If you hold someone at bay, you’re keeping him or her at a distance, or at arm’s length. The Cambridge Dictionary of American Idioms defines it as a way “to control something and prevent it from causing you problems.”
I have to admit, I walked into this Thursday Trivia research thinking it was a slam-dunk easy topic to write about. Hah.
The Word Detective complained that this wasn’t as easy to figure out as one might think, simply because there are far too many “bays” in the English language. First you have nine different nouns, then you have six different verbs. There’s even an adjective thrown in for good measure!
She points out something I never knew: many of these “bays” have distinct origins all their own and have nothing to do with one another.
First you have your bay window. Then there’s the herb, bay leaf. Oh, and what about the inlet to an ocean? Did you know bay was a color, too? It’s a hair- or coat-color for horses (as in a “bay mare’).
And here I thought “at bay” referenced the sound a dog makes when he’s found prey.
In this case, that’s exactly what it means. “At bay” refers to a hound’s baying, and it comes from the Old French, bayer, meaning “to bark.” (No, not the aspirin. Our bayer is pronounced buy-YAY.)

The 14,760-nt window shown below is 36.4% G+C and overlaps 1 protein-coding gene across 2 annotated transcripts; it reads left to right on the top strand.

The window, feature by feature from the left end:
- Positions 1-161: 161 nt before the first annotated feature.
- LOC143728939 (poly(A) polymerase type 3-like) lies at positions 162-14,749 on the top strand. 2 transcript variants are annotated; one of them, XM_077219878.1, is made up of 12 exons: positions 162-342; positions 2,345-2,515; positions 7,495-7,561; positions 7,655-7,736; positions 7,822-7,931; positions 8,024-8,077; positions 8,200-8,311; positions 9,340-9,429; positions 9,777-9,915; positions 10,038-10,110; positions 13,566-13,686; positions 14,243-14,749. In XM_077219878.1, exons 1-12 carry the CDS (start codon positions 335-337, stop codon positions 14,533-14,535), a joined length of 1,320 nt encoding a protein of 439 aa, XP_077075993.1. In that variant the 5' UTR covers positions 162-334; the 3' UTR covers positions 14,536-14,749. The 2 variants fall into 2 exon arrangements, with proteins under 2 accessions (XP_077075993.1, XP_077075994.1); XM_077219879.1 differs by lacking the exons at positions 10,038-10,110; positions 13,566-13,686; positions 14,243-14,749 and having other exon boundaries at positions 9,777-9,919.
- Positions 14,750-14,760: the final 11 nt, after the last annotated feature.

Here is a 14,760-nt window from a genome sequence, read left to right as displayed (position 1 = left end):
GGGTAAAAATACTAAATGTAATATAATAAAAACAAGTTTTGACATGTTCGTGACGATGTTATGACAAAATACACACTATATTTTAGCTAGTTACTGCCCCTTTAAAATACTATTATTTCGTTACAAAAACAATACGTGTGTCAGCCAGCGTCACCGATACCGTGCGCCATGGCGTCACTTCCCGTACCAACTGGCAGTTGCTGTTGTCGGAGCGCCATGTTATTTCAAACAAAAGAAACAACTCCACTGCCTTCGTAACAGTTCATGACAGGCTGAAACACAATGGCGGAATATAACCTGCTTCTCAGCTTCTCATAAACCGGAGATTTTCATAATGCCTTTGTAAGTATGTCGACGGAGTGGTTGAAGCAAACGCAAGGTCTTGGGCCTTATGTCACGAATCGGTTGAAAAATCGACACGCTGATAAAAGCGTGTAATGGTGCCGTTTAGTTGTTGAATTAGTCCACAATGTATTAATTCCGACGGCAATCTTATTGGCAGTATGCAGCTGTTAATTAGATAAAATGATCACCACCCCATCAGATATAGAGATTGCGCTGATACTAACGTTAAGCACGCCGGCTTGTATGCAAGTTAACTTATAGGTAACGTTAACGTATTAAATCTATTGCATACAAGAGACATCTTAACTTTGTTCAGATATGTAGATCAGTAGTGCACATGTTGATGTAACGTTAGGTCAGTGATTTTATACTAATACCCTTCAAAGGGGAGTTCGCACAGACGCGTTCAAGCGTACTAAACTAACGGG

The phrase has had a nice, long run. Dogs, it would appear, have been holding their prey “bayer” – at bay – since the late 1200s to early 1300s!
Good thing, too. I just can’t see a bay leaf being very effective at holding people at a distance, can you? Garlic, maybe….
English Language & Usage Stack Exchange
The Free Dictionary
The Word Detective
Dictionary.com Unabridged. Random House, Inc. (accessed: October 08, 2013).
Wikipedia: Horse coat colors
Chris via Creative Commons (two dogs)
MTSOfan via Creative Commons (CU)